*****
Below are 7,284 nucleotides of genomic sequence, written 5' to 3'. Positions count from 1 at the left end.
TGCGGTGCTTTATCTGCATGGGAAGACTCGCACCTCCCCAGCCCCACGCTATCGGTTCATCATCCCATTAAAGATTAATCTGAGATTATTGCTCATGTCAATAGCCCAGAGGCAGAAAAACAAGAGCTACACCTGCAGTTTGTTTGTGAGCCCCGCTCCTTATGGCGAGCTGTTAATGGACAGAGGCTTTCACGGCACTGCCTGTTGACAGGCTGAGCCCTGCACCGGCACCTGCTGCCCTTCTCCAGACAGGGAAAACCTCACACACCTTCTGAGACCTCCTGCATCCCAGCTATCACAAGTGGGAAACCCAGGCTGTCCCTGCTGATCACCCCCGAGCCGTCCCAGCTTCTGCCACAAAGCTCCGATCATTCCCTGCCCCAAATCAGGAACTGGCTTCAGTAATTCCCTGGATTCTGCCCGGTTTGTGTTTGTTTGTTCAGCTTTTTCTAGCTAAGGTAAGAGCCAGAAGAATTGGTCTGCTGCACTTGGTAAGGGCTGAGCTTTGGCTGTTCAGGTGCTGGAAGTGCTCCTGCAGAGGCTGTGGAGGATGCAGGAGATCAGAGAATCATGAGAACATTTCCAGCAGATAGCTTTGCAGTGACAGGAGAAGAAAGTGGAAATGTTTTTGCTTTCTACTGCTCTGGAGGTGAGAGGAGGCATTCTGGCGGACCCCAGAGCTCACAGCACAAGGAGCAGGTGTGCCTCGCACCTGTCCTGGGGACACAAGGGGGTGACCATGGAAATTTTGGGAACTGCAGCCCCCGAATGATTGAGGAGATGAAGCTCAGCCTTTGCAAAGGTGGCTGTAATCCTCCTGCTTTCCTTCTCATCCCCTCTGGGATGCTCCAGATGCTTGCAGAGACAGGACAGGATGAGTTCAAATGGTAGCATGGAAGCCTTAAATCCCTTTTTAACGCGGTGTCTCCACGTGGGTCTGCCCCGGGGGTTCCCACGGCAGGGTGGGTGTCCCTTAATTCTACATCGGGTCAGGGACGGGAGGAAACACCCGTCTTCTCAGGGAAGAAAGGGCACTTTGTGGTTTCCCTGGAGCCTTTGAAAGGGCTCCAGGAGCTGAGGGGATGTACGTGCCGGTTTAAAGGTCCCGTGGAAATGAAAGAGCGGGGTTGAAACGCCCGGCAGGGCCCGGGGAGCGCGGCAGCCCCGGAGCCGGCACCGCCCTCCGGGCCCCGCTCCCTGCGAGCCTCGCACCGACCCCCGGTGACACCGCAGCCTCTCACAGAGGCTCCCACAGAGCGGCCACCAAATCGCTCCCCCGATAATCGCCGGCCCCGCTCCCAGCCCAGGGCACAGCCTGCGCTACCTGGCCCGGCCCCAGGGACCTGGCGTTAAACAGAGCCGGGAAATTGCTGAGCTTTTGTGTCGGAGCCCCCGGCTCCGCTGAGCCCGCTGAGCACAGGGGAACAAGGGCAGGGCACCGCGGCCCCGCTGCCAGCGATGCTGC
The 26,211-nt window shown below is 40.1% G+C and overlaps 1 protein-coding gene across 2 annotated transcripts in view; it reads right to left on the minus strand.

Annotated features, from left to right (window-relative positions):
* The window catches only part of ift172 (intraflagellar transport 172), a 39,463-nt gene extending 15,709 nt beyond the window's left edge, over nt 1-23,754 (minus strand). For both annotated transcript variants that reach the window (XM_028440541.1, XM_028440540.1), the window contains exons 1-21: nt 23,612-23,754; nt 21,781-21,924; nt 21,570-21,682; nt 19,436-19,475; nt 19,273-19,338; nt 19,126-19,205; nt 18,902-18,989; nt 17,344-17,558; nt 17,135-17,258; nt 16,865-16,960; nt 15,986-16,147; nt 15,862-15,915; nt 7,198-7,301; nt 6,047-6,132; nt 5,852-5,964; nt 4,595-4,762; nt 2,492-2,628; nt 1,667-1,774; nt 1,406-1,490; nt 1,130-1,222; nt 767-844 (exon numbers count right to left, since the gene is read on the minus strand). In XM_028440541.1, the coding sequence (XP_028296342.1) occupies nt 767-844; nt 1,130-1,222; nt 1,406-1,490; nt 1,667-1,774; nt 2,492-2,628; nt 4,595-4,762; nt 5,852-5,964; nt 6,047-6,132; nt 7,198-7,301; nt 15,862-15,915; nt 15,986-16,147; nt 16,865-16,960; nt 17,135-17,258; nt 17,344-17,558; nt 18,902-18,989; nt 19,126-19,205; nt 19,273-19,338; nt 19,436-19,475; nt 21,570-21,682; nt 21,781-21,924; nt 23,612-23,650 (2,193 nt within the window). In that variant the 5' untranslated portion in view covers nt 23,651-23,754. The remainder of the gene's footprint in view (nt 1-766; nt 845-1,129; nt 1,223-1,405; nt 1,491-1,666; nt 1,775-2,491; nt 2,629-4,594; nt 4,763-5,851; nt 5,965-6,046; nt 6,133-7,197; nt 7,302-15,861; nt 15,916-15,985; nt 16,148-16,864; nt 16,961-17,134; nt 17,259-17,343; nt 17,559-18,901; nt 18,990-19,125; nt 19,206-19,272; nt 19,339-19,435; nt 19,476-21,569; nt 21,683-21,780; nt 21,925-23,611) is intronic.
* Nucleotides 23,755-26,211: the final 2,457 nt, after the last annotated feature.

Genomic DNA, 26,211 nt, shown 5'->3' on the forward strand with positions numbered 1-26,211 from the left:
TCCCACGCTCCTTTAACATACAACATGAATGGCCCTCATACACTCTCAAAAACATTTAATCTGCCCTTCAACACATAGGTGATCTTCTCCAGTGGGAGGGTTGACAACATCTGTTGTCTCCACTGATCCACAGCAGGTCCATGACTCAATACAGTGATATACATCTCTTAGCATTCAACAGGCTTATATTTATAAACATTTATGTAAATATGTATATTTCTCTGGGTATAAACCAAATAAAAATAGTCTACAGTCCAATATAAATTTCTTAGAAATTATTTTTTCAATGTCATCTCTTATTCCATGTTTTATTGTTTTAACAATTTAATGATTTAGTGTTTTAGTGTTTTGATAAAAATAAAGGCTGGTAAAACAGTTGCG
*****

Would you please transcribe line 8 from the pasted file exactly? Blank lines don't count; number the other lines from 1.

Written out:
TCCCACGCTCCTTTAACATACAACATGAATGGCCCTCATACACTCTCAAAAACATTTAATCTGCCCTTCAACACATAGGTGATCTTCTCCAGTGGGAGGGTTGACAACATCTGTTGTCTCCACTGATCCACAGCAGGTCCATGACTCAATACAGTGATATACATCTCTTAGCATTCAACAGGCTTATATTTATAAACATTTATGTAAATATGTATATTTCTCTGGGTATAAACCAAATAAAAATAGTCTACAGTCCAATATAAATTTCTTAGAAATTATTTTTTCAATGTCATCTCTTATTCCATGTTTTATTGTTTTAACAATTTAATGATTTAGTGTTTTAGTGTTTTGATAAAAATAAAGGCTGGTAAAACAGTTGCG